Free-roaming neighborhood cats digging up your flowers and veggies and using them as a litter box? You’re not alone. Luckily, there are humane solutions!
Find out how to protect your young plants and seedlings from cat damage by making your garden space as unattractive to them as possible.
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Why are cats a problem?
If you’ve ever been tending your vegetable patch and grabbed a piece of cat poop with your bare hand, you’re probably well aware of why the presence of cats in your garden can be an issue. But did you know it’s more than just gross?
There are various reasons to want to keep cats out, and to want to keep your own cat indoors.
- Cats kill birds at a staggering rate (estimate is 1.3 – 4 billion birds each year in the U.S. alone). If you want your garden to be a haven for (song)birds, you can add a bird feeder with some song bird food, but you have to keep the cats out!
- Cat feces can contain pathogens, which is not ideal if you plan to eat your veggies.
- Cats like to dig, which can disturb, damage and even kill the plants in your flowerbeds.
- Free-roaming cats might attack your own cat or pass diseases to it. Their presence is also less than ideal if you keep chickens or other pets in your garden.
- Cats may use your garden furniture as a scratching post or pee on it.
- Not all gardens are safe for cats. For example, what happens if one falls in your pond or swimming pool and can’t make its way out?
Cat Lovers Take Note! Did you know that several vegetable plants in your garden are poisonous to our beloved cats? For example: Eggplant, Onions, Garlic, Chives, Leeks, Scallions, and Shallots!
How to keep cats out of your garden: 8 tips
Although cats can be extremely annoying, there’s no need to harm any that invade your garden. Poison, chemicals, shooting, and the like are illegal, cruel, terrible for neighborhood relations and sometimes dangerous to other pets and even children.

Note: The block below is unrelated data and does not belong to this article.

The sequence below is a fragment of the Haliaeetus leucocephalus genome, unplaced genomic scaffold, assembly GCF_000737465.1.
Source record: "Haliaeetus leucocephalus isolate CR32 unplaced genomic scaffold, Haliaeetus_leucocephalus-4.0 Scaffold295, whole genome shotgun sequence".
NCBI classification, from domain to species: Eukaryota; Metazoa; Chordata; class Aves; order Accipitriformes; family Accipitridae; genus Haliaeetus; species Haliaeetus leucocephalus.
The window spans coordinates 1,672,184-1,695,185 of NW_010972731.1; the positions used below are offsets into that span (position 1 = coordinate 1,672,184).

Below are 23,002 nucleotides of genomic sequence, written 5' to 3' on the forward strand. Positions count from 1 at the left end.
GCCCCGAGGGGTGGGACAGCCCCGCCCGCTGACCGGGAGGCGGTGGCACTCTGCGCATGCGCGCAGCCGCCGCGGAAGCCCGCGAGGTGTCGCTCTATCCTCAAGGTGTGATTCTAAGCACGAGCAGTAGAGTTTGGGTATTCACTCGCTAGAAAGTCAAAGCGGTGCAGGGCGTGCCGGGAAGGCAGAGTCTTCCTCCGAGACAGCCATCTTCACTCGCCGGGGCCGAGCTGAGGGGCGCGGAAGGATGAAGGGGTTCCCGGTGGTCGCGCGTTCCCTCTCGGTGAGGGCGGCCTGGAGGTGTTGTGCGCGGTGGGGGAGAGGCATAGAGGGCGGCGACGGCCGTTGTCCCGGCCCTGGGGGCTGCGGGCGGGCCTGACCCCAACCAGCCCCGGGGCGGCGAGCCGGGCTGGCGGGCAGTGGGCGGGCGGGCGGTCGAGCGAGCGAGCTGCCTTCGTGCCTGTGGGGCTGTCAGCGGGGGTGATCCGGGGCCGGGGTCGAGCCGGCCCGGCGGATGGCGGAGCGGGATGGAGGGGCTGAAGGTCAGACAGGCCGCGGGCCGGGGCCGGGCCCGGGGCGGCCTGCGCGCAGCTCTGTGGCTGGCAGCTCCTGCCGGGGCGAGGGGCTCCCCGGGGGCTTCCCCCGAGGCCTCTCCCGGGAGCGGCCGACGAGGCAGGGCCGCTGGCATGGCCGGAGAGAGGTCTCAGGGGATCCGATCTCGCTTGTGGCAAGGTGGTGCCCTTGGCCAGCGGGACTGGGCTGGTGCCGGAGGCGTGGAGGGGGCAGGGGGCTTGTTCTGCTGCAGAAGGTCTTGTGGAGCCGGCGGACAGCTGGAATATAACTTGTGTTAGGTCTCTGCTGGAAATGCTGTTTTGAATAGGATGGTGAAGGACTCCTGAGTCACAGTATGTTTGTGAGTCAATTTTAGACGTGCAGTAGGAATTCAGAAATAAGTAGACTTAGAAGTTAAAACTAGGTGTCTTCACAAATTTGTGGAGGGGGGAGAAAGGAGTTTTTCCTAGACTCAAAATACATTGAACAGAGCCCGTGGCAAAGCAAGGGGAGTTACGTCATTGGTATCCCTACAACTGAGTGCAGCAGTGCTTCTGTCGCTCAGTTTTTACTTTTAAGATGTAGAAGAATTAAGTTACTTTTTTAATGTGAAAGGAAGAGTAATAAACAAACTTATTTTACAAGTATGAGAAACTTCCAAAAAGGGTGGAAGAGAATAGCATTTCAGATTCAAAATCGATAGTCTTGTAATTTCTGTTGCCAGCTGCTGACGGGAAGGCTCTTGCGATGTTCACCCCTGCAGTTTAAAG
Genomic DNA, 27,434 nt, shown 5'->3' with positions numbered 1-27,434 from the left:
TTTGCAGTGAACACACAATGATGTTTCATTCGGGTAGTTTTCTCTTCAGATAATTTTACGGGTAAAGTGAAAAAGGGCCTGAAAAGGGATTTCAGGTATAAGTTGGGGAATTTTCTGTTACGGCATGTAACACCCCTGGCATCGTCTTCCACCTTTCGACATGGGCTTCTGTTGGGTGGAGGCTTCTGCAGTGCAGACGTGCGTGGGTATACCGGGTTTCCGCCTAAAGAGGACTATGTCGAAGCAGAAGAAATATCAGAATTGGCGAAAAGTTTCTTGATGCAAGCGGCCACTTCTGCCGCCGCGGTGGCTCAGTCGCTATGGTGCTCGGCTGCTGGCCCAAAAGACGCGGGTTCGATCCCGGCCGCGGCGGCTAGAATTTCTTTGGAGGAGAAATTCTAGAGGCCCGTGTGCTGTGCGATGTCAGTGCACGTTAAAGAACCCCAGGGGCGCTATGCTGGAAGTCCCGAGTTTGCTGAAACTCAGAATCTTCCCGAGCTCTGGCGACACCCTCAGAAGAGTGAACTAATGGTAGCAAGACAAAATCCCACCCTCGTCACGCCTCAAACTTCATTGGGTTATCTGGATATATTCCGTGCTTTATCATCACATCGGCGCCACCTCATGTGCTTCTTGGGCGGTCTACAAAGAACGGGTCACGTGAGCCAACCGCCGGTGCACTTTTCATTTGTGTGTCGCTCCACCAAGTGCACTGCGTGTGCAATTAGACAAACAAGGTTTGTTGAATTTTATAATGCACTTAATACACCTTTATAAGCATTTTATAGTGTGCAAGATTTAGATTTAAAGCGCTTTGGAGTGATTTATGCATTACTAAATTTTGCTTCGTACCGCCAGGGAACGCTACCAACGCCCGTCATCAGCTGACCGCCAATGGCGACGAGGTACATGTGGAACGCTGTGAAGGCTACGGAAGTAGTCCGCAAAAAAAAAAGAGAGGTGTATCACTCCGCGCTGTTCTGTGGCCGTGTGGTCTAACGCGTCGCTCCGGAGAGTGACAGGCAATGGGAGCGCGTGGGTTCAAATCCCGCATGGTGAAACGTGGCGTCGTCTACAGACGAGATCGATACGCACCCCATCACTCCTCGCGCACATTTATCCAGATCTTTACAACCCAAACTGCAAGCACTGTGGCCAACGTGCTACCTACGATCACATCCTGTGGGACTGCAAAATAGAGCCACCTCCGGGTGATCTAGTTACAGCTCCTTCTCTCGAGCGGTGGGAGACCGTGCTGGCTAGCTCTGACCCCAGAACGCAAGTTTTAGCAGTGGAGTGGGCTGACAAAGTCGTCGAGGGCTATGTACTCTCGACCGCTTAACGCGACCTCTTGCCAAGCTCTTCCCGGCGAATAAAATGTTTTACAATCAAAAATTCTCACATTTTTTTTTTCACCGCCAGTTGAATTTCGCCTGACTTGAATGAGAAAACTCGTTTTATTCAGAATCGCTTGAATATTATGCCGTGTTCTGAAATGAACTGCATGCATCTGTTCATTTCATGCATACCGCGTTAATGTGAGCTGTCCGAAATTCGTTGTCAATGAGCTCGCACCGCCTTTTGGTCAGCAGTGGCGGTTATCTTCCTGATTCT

So what can you do? Actually, a lot. Here are 8 handy tips that will help you make your garden as unattractive to cats as possible. Try implementing as many as you can for the best results.
1. Remove Food Sources
Think about whether there’s anything lying around your garden or shed that’s edible or smells attractive to cats. Remove or lock up the following:
- Garbage. Always ensure bags and bins are 100% closed.
- Pet food. This includes fish food if you have a pond; it’s made of fish, so cats will eat it. If you store it in your shed, make sure cats can’t get in.
- Fish. Speaking of ponds, if you have one, it may make sense to block it off so cats can’t come looking for a fishy snack.
- Rodents. They are attracted to plant-based foods that cats don’t like, but in turn form a cat food source themselves. Clean around bird feeders and keep anything edible locked away.
- BBQ and outdoor meal leftovers. Clean everything, including the grill, to prevent enticing meaty smells from attracting cats.
It’s also a good idea to remove or block access to any comfy hang-out spots. Cats love to bask in the sun and curl up in warm and secluded places. This can include cushioned garden furniture, bins and boxes, cloths and tarps, and especially sheds and greenhouses.
Lastly, do you grow plants like catnip and other species in the mint family, a kiwi bush, silver vine, or lemongrass?
Some popular garden plants are irresistible to cats. If you’re struggling to keep your neighborhood felines out, it’s worth considering whether you should get rid of these.
2. Sound-Based Repellent Devices
Cats and other critters can hear higher-pitched frequencies than humans. This means that one very neat and cruelty-free solution that will help get rid of cats is a motion-activated, sound-based repellent device.
Basically, when a cat stalks into the range of the device, it starts producing a very high-pitched “EEEEP”. You can’t hear it, but the cat can, and it’ll soon get so annoyed by it that it prefers trying its luck elsewhere.
Some devices even emit light flashes (visible and infrared), imitate owl noises, and more.
It doesn’t always work, but plenty of people have had good results with it, so it’s definitely worth a shot.
Many sound-based repellent devices will also scare off martens, rodents (including rabbits and squirrels), raccoons, foxes, deer, and more.
The downside is that they’re also highly annoying to dogs, so if your furry friend has access to your garden at night, that can pose a problem.
3. Motion-Activated Sprinklers
Speaking of motion-activated devices, here’s another good one: sprinklers. The only thing a cat hates more than water is water that comes unexpectedly!